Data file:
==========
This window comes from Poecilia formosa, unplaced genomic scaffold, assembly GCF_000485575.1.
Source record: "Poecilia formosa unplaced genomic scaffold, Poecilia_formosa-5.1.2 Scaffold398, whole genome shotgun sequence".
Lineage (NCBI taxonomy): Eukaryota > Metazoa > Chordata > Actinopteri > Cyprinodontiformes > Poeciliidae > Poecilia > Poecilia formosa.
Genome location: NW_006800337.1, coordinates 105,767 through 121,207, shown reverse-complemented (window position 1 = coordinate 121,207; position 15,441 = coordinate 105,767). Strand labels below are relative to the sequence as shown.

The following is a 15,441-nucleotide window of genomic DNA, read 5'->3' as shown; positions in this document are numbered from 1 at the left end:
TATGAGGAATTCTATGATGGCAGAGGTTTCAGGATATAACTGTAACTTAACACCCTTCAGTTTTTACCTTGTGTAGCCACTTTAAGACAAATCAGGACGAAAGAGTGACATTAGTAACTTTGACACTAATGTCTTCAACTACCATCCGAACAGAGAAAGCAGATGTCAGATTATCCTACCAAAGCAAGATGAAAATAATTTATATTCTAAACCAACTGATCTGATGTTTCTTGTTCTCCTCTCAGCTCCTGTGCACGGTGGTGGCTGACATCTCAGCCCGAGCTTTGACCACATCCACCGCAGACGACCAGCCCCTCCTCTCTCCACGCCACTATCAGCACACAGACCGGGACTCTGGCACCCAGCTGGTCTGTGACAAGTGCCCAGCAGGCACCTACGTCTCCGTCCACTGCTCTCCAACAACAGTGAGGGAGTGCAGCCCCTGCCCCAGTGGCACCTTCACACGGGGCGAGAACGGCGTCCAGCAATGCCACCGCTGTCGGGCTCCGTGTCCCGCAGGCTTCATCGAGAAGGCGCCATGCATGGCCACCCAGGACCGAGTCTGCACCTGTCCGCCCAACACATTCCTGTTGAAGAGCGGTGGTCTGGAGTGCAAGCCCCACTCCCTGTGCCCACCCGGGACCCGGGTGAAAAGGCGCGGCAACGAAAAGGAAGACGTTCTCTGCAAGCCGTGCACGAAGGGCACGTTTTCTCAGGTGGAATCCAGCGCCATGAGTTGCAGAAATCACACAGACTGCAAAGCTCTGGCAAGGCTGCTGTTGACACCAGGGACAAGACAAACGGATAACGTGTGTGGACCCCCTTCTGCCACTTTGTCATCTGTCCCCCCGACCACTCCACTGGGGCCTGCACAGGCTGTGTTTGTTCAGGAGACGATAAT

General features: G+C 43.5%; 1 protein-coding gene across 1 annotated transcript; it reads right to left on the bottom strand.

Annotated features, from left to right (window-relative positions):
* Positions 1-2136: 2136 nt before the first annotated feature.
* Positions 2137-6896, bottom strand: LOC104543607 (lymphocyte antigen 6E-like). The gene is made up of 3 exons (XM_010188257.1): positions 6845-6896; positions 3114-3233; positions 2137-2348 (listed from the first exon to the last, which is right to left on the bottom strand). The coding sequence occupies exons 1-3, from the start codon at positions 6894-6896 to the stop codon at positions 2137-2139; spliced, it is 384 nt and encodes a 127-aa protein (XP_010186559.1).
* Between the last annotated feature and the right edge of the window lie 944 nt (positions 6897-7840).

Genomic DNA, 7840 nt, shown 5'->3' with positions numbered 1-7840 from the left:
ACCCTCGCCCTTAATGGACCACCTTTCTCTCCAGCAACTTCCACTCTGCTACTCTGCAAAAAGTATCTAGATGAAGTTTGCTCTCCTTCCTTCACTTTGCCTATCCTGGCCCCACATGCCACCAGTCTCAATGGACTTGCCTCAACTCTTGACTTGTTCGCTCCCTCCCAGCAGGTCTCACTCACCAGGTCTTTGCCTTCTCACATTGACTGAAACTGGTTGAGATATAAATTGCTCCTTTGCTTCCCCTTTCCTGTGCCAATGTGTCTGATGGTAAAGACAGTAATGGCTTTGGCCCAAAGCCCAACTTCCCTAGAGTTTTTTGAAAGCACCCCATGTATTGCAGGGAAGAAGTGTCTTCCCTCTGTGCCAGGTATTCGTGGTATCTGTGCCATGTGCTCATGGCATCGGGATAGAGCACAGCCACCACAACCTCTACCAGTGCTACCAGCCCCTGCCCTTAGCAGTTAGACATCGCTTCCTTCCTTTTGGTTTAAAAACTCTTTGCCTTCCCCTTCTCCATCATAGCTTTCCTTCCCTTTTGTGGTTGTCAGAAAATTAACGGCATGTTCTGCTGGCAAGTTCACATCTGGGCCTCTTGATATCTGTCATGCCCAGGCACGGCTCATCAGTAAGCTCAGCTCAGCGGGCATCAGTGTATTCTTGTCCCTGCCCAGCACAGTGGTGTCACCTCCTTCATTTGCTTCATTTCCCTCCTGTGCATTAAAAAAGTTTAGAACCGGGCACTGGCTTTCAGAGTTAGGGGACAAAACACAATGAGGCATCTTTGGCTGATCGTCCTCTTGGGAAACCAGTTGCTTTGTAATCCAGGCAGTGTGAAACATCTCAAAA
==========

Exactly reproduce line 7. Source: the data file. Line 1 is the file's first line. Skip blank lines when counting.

General features: G+C 43.5%; 1 protein-coding gene across 1 annotated transcript; it reads right to left on the bottom strand.